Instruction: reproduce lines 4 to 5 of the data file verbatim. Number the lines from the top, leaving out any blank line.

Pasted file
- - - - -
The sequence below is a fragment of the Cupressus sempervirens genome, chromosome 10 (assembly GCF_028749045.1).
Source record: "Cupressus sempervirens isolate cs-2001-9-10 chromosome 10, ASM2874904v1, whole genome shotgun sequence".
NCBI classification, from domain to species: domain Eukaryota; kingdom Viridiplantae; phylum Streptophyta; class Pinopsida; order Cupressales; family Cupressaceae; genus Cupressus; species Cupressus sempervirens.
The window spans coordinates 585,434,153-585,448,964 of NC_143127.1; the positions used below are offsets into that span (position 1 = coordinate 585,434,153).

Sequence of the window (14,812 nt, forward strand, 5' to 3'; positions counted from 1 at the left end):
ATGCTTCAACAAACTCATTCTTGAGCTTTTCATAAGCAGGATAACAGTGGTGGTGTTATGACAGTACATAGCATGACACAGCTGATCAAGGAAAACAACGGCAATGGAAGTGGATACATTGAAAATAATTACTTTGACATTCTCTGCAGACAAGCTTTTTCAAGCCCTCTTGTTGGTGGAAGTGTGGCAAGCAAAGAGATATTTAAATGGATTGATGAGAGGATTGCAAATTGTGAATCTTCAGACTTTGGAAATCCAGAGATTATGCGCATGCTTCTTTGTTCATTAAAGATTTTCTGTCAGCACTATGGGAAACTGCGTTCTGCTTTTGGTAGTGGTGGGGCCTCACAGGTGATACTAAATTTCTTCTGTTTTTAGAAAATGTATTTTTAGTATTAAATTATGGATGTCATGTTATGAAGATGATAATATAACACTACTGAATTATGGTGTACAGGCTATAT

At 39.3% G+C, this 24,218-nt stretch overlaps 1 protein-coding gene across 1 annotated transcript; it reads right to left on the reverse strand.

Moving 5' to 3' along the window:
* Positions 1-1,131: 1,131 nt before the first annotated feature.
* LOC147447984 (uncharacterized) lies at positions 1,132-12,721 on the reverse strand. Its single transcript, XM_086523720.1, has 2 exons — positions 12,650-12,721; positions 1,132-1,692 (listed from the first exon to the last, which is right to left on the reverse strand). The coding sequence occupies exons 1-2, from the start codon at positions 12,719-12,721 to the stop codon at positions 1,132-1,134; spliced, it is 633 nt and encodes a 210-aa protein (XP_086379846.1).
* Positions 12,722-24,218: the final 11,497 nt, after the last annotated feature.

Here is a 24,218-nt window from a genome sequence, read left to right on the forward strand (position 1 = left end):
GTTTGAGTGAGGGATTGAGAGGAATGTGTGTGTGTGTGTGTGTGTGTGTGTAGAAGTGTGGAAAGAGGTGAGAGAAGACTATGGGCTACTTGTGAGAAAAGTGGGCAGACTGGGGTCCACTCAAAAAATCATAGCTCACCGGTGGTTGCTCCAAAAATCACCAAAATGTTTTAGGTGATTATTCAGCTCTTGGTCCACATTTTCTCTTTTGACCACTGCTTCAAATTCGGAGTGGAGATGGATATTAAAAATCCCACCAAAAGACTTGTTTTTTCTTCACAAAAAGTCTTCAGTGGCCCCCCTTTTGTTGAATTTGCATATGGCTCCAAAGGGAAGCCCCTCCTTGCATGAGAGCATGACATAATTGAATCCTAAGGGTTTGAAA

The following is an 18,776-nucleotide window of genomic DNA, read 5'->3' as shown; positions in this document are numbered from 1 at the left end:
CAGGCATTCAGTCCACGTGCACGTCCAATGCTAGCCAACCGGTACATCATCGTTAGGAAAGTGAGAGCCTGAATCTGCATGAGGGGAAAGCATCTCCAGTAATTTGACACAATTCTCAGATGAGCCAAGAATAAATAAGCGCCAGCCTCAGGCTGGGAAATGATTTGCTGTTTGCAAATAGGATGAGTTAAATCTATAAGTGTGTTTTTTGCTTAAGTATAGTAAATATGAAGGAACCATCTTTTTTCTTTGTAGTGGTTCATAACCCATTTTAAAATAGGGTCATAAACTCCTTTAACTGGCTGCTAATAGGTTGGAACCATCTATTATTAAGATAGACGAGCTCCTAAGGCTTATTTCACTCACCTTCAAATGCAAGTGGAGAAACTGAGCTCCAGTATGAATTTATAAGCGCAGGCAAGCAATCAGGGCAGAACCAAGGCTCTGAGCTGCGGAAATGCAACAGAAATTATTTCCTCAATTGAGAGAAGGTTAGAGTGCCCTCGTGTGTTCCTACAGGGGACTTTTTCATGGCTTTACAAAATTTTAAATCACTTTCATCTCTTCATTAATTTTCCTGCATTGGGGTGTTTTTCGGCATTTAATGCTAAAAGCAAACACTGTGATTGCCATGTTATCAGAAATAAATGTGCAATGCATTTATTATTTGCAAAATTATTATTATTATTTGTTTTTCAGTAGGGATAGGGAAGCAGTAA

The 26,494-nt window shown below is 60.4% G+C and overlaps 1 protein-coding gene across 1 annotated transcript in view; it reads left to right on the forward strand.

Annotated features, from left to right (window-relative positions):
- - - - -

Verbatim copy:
The window spans coordinates 585,434,153-585,448,964 of NC_143127.1; the positions used below are offsets into that span (position 1 = coordinate 585,434,153).

Sequence of the window (14,812 nt, forward strand, 5' to 3'; positions counted from 1 at the left end):